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|Title:||Citizen journalism and print media industry in Uganda|
|Publisher:||Kampala International University: College of Humanities and Social Sciences|
|Abstract:||This research takes a critical look at challenges of citizen journalism in Uganda. It also tried to establish the factors that have influenced the increasing growth and popularity of citizen journalism. Citizen journalism for the purpose of this research was limited to blogging. Blogging has become a channel through which people share ideas, news, advice and analyses on different happenings in the society. The practice has turned out to be journalistic, with a good number of bloggers running authoritative and influential blogs, where thousands of people flock for information. In Uganda, blogs are now a permanent fixture in the media environment as their popularity grows, with bloggers holding influence on political, economic and social discourses. Their growing influence has made bloggers share audiences with traditional media (newspapers). This study tried to identify challenges posed by blogging on print journalism and how journalists respond to new threats. The study also sought to identify the factors that have influenced citizen journalism (Blogging) in Uganda and how journalists perceive bloggers. The study was guided by the following research questions: (i) what challenges citizen journalism has posed to print media industry in Uganda? (ii) How newspapers respond to challenges posed by citizen journalism in Uganda? (iii) What factors that influence citizen journalism practice in Uganda? (iv) How print media industry perceives citizen journalism practice in Uganda? To achieve these objectives, descriptive survey and cross-sectional designs were carried out. The research sampled 80 journalists in five media houses in Uganda, namely Bukedde, New Vision, Daily Monitor, Red Pepper and Observer. To put this research in perspective, New Media and Public Sphere Theories were briefly examined. The findings reveal that there are some threats posed by blogs on print media, but most journalists read blogs because they find information on the sites useful and they are now getting ideas for their stories from the sites. The study concluded that bloggers are not journalists but their work is very important in complementing the work of journalism.|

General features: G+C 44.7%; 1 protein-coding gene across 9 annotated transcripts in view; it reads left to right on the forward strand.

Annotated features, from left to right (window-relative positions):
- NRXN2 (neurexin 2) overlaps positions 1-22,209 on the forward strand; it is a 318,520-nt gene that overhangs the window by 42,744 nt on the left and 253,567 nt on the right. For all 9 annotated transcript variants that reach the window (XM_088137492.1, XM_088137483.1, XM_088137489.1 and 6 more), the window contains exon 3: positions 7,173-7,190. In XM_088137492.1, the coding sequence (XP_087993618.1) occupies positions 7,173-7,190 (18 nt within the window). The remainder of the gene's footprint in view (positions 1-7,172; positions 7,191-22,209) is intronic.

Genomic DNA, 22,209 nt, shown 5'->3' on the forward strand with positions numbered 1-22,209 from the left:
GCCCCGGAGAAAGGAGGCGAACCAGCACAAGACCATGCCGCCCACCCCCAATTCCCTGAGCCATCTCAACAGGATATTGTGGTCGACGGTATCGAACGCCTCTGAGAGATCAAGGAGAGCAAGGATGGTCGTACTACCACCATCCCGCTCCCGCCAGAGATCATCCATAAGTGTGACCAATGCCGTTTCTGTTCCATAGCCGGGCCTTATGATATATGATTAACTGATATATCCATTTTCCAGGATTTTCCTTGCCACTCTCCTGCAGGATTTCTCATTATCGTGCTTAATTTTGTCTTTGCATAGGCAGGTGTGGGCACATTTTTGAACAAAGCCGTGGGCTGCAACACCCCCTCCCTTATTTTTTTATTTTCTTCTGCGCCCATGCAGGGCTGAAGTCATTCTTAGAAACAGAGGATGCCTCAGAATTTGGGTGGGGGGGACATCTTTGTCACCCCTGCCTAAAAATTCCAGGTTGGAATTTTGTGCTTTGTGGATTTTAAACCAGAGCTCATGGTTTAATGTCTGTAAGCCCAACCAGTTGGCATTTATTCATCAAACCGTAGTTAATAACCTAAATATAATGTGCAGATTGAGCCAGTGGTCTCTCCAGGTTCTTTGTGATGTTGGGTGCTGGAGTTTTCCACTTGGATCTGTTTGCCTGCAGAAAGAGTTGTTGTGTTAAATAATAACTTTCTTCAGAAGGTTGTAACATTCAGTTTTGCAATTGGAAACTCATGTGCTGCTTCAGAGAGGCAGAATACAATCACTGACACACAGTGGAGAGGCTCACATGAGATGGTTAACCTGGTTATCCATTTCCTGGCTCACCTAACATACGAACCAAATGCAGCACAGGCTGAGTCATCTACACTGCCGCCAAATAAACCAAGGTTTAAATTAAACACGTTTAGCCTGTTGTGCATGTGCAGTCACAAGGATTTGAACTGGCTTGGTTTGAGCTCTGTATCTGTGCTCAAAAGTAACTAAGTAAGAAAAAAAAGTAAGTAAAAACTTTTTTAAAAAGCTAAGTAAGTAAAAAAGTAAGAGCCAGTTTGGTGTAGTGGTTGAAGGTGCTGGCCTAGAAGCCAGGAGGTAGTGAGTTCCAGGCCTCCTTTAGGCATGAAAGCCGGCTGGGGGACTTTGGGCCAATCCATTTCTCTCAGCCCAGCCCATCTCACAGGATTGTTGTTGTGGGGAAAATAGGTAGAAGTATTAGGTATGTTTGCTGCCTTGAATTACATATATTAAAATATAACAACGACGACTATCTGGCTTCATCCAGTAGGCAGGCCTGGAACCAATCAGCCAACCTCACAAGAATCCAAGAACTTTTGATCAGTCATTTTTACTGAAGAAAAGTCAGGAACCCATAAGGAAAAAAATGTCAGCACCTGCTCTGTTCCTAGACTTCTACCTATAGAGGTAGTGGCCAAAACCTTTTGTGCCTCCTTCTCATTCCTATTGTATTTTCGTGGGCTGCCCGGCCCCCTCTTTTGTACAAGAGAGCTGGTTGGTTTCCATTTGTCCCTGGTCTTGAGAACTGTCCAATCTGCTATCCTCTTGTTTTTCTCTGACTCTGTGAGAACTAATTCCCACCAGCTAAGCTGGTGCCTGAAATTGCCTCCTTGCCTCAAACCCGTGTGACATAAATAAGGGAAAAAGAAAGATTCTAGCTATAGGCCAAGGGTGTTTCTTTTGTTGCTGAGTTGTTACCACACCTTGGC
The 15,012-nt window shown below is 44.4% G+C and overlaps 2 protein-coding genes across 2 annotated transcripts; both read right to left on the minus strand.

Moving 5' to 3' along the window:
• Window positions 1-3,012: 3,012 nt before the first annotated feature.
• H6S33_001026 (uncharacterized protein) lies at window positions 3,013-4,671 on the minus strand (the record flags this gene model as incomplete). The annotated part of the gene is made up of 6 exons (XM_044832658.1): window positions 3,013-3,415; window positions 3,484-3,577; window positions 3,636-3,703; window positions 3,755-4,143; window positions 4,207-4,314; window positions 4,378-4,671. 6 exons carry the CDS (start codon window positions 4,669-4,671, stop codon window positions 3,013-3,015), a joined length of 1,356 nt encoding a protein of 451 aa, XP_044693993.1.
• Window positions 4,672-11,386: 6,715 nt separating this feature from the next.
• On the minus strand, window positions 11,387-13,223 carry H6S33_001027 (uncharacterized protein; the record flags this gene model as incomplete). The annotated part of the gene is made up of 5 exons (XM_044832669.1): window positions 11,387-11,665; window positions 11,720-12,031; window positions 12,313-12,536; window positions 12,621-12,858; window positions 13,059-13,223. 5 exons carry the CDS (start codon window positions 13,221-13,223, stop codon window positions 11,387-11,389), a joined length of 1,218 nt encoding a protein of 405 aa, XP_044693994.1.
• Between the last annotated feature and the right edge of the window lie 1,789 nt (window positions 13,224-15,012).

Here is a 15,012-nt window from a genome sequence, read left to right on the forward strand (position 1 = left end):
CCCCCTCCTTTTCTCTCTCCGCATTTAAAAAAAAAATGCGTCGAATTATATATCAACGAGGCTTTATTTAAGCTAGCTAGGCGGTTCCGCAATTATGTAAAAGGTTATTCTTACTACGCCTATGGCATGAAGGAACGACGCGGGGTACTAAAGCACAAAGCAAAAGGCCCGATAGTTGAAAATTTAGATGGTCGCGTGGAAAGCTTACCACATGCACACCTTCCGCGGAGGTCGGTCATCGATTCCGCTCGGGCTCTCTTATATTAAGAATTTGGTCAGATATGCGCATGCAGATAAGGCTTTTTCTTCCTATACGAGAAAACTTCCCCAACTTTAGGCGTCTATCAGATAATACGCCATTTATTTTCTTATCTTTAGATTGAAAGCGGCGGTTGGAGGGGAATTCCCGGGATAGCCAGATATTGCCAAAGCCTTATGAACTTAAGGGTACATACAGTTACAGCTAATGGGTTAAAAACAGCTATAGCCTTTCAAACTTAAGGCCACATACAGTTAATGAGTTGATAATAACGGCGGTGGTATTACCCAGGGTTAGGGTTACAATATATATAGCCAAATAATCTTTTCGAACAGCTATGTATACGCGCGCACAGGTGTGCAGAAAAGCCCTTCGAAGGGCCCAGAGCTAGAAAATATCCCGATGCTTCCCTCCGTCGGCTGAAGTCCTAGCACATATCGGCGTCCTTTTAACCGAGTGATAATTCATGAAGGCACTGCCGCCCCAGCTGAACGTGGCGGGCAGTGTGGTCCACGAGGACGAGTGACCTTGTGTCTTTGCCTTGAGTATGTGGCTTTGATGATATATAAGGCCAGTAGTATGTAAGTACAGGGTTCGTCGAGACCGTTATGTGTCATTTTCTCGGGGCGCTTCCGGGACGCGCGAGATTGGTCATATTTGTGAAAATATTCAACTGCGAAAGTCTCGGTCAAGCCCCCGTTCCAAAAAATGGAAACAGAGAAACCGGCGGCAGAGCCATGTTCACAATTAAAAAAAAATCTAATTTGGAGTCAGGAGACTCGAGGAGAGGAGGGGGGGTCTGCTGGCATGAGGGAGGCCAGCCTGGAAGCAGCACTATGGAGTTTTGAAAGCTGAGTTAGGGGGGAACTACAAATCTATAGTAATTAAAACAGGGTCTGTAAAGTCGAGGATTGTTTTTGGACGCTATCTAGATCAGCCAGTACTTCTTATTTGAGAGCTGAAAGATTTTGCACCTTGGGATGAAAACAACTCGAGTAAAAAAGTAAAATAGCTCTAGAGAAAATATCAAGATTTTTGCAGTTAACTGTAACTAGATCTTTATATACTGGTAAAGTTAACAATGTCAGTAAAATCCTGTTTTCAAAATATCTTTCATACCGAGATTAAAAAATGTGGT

|Description:||Research report submitted to the College of Humanities and Social Sciences in fulfillment of the requirement for award of Masters of Science in Journalism and Media Studies Kampala International University|
|Appears in Collections:||Master’s of Science Degree in Mass communication|
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